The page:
I would argue that there are at least two factors that made Turner's rebellion more frightening than others.
First, it was the bloodiest of all the slave rebellions in the United States. Turner's rebellion ended with more than 55 white people being killed. The "success" of this rebellion made it scarier than those that killed fewer whites.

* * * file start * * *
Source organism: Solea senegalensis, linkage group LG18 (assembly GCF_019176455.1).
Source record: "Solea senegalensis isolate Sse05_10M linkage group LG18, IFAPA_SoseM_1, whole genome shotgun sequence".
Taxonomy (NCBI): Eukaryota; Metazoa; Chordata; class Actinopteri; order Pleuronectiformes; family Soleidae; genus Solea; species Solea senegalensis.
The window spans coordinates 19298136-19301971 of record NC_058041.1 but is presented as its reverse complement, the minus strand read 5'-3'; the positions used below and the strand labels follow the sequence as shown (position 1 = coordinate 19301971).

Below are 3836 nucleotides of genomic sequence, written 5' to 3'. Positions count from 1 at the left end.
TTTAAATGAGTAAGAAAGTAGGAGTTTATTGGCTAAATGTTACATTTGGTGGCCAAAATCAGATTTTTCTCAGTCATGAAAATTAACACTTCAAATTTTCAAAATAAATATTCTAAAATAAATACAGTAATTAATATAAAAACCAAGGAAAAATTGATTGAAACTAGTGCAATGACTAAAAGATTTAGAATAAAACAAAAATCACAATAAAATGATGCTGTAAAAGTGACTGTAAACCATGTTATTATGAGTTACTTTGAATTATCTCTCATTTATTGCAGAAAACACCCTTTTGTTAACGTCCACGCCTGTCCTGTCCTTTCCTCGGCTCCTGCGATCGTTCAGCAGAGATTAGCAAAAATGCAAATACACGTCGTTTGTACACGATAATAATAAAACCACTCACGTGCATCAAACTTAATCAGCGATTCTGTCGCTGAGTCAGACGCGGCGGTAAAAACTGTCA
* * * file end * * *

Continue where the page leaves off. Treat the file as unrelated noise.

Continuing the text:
Second, and perhaps more important, was the timing of Turner's rebellion. It came at a time when abolitionist sentiment had been rising in the North and there had even been publications advocating violent slave rebellions. Because of this, Southerners feared that this rebellion might not be an isolated thing. Instead, it might be something that would become more common as abolitionists stirred the slaves up and encouraged them to rebel. In this way, it seemed more like a threat to the very existence of slavery than other slave rebellions had.